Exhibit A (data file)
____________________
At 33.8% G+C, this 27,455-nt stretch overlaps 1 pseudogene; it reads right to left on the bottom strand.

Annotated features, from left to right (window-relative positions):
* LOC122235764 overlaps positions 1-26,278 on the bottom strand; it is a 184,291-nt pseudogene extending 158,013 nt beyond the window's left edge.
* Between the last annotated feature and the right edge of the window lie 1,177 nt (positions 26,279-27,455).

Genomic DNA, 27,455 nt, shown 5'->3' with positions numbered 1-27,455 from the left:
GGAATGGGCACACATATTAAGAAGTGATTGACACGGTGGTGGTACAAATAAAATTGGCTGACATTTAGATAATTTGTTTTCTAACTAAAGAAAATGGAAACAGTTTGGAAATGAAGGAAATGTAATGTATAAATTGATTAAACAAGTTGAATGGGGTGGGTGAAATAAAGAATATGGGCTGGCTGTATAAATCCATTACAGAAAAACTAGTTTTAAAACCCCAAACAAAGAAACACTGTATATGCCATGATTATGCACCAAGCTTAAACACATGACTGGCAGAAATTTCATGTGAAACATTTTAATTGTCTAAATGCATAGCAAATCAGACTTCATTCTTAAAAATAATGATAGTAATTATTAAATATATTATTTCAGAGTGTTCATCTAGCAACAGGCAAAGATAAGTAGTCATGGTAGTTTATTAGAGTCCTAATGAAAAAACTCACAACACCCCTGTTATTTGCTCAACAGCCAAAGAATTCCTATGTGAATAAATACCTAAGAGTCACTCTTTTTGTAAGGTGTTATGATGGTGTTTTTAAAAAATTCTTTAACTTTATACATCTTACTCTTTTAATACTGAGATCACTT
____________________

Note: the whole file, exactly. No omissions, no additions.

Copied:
At 33.8% G+C, this 27,455-nt stretch overlaps 1 pseudogene; it reads right to left on the bottom strand.

Annotated features, from left to right (window-relative positions):
* LOC122235764 overlaps positions 1-26,278 on the bottom strand; it is a 184,291-nt pseudogene extending 158,013 nt beyond the window's left edge.
* Between the last annotated feature and the right edge of the window lie 1,177 nt (positions 26,279-27,455).

Genomic DNA, 27,455 nt, shown 5'->3' with positions numbered 1-27,455 from the left:
GGAATGGGCACACATATTAAGAAGTGATTGACACGGTGGTGGTACAAATAAAATTGGCTGACATTTAGATAATTTGTTTTCTAACTAAAGAAAATGGAAACAGTTTGGAAATGAAGGAAATGTAATGTATAAATTGATTAAACAAGTTGAATGGGGTGGGTGAAATAAAGAATATGGGCTGGCTGTATAAATCCATTACAGAAAAACTAGTTTTAAAACCCCAAACAAAGAAACACTGTATATGCCATGATTATGCACCAAGCTTAAACACATGACTGGCAGAAATTTCATGTGAAACATTTTAATTGTCTAAATGCATAGCAAATCAGACTTCATTCTTAAAAATAATGATAGTAATTATTAAATATATTATTTCAGAGTGTTCATCTAGCAACAGGCAAAGATAAGTAGTCATGGTAGTTTATTAGAGTCCTAATGAAAAAACTCACAACACCCCTGTTATTTGCTCAACAGCCAAAGAATTCCTATGTGAATAAATACCTAAGAGTCACTCTTTTTGTAAGGTGTTATGATGGTGTTTTTAAAAAATTCTTTAACTTTATACATCTTACTCTTTTAATACTGAGATCACTT